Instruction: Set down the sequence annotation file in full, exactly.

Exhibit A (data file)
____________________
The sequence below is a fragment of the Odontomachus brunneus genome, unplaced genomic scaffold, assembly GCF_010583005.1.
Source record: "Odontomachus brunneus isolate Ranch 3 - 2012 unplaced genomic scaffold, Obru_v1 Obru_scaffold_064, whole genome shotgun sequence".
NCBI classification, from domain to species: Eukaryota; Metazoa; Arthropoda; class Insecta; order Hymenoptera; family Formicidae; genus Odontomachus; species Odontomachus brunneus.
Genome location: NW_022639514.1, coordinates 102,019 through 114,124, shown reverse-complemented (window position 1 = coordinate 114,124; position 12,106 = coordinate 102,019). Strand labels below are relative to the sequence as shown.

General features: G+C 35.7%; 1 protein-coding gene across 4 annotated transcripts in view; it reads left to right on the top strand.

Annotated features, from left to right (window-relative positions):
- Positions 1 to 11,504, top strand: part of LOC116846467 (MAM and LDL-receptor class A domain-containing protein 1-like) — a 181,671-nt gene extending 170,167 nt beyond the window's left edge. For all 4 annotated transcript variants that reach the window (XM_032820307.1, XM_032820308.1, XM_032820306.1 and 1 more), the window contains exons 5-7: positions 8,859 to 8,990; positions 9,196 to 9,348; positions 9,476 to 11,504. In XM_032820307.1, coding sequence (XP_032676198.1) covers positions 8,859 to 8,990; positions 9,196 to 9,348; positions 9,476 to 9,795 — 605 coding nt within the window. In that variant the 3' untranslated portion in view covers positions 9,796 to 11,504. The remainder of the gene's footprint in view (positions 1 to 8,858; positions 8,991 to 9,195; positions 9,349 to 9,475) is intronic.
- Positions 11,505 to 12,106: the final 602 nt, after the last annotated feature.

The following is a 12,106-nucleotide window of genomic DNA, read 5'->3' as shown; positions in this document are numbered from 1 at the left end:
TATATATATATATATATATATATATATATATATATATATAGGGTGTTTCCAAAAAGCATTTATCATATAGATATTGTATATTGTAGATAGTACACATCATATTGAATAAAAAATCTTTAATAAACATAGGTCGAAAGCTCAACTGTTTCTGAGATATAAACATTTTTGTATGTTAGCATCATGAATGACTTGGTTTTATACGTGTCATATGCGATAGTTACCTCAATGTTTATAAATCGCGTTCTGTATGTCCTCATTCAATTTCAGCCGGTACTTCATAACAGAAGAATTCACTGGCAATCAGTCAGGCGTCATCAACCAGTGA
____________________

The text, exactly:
The sequence below is a fragment of the Odontomachus brunneus genome, unplaced genomic scaffold, assembly GCF_010583005.1.
Source record: "Odontomachus brunneus isolate Ranch 3 - 2012 unplaced genomic scaffold, Obru_v1 Obru_scaffold_064, whole genome shotgun sequence".
NCBI classification, from domain to species: Eukaryota; Metazoa; Arthropoda; class Insecta; order Hymenoptera; family Formicidae; genus Odontomachus; species Odontomachus brunneus.
Genome location: NW_022639514.1, coordinates 102,019 through 114,124, shown reverse-complemented (window position 1 = coordinate 114,124; position 12,106 = coordinate 102,019). Strand labels below are relative to the sequence as shown.

General features: G+C 35.7%; 1 protein-coding gene across 4 annotated transcripts in view; it reads left to right on the top strand.

Annotated features, from left to right (window-relative positions):
- Positions 1 to 11,504, top strand: part of LOC116846467 (MAM and LDL-receptor class A domain-containing protein 1-like) — a 181,671-nt gene extending 170,167 nt beyond the window's left edge. For all 4 annotated transcript variants that reach the window (XM_032820307.1, XM_032820308.1, XM_032820306.1 and 1 more), the window contains exons 5-7: positions 8,859 to 8,990; positions 9,196 to 9,348; positions 9,476 to 11,504. In XM_032820307.1, coding sequence (XP_032676198.1) covers positions 8,859 to 8,990; positions 9,196 to 9,348; positions 9,476 to 9,795 — 605 coding nt within the window. In that variant the 3' untranslated portion in view covers positions 9,796 to 11,504. The remainder of the gene's footprint in view (positions 1 to 8,858; positions 8,991 to 9,195; positions 9,349 to 9,475) is intronic.
- Positions 11,505 to 12,106: the final 602 nt, after the last annotated feature.

The following is a 12,106-nucleotide window of genomic DNA, read 5'->3' as shown; positions in this document are numbered from 1 at the left end:
TATATATATATATATATATATATATATATATATATATATAGGGTGTTTCCAAAAAGCATTTATCATATAGATATTGTATATTGTAGATAGTACACATCATATTGAATAAAAAATCTTTAATAAACATAGGTCGAAAGCTCAACTGTTTCTGAGATATAAACATTTTTGTATGTTAGCATCATGAATGACTTGGTTTTATACGTGTCATATGCGATAGTTACCTCAATGTTTATAAATCGCGTTCTGTATGTCCTCATTCAATTTCAGCCGGTACTTCATAACAGAAGAATTCACTGGCAATCAGTCAGGCGTCATCAACCAGTGA